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Providing information, education, and training to build knowledge, develop skills, and change attitudes that will lead to increased independence, productivity, self determination, integration and inclusion (IPSII) for people with developmental disabilities and their families.

Charlotte Wyatt Leaves Hospital For Christmas, But Not With Parents
By Dave Reynolds, Inclusion Daily Express
December 21, 2006

PORTSMOUTH, ENGLAND--Three-year-old Charlotte Wyatt finally left the hospital -- four days before Christmas.

Charlotte was discharged from St. Mary's Hospital for the first time Wednesday. Officials at the hospital said she would live with foster parents who are experienced in dealing with children that have disabilities and medical conditions.

The move was a bittersweet moment for her family, who had battled with doctors through the courts for their daughter's right to life-saving treatment, and their right to take her home.

"Leaving the hospital is a milestone we have waited long and prayed earnestly for her to reach, but while we rejoice with her we feel at the same time as if our hearts were torn out as we're told to say goodbye," read a December 19 entry on the family's website. "We will continue fighting for her, and hope and pray she will soon be truly at home, among people who know and love her."

Doctors gave Charlotte little hope of surviving at all when she was born three months premature on October 21, 2003. They insisted that she had serious heart and lung problems, was deaf and blind, made no movement on her own and felt no sensations except constant pain. They predicted in October 2004 that she would develop a lung infection during that winter and would stop breathing. At the time, the High Court agreed with the hospital that Charlotte's disabilities made the quality of her life "intolerable" and that it would be in her best interest to leave her to die if her breathing stopped.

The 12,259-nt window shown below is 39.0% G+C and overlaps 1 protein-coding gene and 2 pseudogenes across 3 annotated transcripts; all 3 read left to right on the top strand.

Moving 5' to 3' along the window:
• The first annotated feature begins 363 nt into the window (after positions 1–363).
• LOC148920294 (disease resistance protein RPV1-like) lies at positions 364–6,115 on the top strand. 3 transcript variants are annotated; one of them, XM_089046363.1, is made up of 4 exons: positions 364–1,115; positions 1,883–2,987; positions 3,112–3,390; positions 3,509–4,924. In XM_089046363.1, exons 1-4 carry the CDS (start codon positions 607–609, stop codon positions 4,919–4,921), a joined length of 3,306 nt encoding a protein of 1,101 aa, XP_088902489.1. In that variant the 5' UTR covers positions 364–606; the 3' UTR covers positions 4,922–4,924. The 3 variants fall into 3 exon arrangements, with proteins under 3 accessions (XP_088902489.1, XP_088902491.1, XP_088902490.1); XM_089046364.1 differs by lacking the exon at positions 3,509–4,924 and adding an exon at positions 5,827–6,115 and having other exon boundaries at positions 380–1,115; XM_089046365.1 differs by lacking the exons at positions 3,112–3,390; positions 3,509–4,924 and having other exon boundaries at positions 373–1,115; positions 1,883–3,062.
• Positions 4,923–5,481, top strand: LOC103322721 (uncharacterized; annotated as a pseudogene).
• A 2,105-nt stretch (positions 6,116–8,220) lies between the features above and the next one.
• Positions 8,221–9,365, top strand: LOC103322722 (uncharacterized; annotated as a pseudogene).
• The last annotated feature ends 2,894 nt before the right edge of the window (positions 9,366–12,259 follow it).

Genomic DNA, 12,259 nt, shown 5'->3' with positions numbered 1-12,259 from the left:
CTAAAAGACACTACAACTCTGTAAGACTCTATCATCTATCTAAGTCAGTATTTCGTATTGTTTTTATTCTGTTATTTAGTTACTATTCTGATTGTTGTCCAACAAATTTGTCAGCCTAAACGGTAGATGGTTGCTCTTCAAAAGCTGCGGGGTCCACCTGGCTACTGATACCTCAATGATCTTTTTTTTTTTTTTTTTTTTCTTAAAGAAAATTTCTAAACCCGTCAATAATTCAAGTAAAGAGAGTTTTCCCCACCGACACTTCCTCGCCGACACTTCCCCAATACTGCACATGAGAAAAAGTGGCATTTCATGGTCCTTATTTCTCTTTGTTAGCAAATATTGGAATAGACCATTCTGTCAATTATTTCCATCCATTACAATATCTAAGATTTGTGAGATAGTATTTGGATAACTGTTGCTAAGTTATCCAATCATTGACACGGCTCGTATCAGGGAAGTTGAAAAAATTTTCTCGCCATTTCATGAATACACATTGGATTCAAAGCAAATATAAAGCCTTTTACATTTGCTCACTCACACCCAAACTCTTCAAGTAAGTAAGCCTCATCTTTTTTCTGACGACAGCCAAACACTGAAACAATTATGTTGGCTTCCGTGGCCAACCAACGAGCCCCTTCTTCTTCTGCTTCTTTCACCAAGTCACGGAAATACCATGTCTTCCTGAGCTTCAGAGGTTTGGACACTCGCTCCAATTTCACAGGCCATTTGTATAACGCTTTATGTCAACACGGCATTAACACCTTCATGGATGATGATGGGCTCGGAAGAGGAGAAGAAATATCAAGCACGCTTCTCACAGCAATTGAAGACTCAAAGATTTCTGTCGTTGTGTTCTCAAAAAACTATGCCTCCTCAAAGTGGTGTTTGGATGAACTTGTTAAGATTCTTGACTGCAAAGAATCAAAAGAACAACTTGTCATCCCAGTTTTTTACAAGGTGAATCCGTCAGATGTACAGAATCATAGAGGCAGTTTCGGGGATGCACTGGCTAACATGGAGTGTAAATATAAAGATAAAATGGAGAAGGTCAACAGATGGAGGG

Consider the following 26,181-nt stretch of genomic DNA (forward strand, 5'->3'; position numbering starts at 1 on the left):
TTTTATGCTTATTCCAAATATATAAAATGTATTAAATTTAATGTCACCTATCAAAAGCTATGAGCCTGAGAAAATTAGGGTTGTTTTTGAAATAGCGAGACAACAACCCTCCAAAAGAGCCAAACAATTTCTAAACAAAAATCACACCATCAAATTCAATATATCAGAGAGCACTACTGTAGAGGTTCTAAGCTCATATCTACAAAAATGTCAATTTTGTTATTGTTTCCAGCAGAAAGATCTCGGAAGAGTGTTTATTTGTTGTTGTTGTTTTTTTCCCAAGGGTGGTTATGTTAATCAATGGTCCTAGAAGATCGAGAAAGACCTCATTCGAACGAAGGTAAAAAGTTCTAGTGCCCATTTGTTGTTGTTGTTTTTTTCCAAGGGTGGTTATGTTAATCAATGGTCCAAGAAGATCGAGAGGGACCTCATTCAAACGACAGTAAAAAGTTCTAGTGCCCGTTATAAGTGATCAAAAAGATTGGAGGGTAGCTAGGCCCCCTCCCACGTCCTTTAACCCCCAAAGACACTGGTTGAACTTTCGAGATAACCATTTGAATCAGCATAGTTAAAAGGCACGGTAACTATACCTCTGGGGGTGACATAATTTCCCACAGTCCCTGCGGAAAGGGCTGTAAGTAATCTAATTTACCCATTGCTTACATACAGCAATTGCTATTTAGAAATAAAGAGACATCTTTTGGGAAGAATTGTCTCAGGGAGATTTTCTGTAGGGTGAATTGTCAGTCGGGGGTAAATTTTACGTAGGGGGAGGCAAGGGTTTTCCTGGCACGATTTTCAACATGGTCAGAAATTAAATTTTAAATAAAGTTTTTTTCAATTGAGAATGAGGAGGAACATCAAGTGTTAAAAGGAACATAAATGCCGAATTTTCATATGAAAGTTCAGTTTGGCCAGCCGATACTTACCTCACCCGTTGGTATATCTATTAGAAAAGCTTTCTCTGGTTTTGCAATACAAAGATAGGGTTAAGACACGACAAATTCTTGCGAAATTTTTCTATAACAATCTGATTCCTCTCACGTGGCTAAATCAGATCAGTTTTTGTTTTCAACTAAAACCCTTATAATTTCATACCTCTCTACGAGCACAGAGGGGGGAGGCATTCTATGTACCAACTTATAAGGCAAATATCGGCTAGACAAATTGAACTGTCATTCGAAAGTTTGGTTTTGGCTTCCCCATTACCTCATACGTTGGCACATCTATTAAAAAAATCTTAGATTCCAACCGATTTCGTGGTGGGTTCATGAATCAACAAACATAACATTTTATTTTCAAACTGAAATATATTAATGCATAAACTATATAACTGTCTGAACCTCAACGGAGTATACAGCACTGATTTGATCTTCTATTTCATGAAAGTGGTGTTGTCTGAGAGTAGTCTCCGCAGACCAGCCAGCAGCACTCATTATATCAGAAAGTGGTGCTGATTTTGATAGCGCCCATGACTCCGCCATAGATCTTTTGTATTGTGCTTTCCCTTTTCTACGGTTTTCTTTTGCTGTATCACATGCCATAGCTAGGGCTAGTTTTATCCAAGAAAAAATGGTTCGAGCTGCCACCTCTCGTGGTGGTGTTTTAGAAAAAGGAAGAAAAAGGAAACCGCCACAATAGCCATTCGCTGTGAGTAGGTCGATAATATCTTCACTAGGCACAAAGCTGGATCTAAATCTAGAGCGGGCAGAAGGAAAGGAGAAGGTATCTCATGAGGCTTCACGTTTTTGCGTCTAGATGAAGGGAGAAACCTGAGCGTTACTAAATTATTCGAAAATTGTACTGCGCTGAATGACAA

Charlotte defied the doctors, however, and now she breathes almost entirely on her own, plays with toys, and eats solid foods.

Her mother, Debbie, has said she is not able to take care of Charlotte and her other children. Her father, Darren, would like to take her home, but he was declared unfit after attempting suicide earlier this year. The couple separated at the first of this year, after two years of court battles against the hospital.

Charlotte's situation highlights a growing controversy between some members of the medical community, family members and disability rights groups over who should make decisions regarding the lives of babies with certain disabilities.

Related:
Charlotte Wyatt Weblog

http://savecharlotte.com
"Charlotte Wyatt: Parents Fight Hospital To Keep Daughter Alive" (Inclusion Daily Express Archives)
http://www.inclusiondaily.com/news/families/babycharlotte.htm

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